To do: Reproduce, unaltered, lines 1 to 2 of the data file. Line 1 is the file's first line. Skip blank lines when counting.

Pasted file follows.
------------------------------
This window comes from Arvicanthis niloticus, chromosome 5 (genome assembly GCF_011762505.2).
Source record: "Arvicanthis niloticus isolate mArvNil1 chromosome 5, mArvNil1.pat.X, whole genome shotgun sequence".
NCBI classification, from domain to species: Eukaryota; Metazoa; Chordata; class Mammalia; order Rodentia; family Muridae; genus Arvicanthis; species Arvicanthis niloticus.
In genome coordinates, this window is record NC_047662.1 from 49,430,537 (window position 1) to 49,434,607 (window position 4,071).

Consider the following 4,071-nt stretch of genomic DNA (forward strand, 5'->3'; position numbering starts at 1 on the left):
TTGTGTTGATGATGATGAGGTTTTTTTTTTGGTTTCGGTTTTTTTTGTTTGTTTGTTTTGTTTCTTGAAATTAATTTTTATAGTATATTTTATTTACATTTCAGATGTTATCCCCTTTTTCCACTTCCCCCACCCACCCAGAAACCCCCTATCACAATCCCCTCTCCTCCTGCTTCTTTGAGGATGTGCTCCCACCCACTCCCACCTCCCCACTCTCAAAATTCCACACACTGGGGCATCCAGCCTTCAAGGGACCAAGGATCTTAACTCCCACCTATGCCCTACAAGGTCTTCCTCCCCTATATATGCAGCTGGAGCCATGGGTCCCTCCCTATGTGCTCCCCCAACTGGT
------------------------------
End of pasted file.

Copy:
This window comes from Arvicanthis niloticus, chromosome 5 (genome assembly GCF_011762505.2).
Source record: "Arvicanthis niloticus isolate mArvNil1 chromosome 5, mArvNil1.pat.X, whole genome shotgun sequence".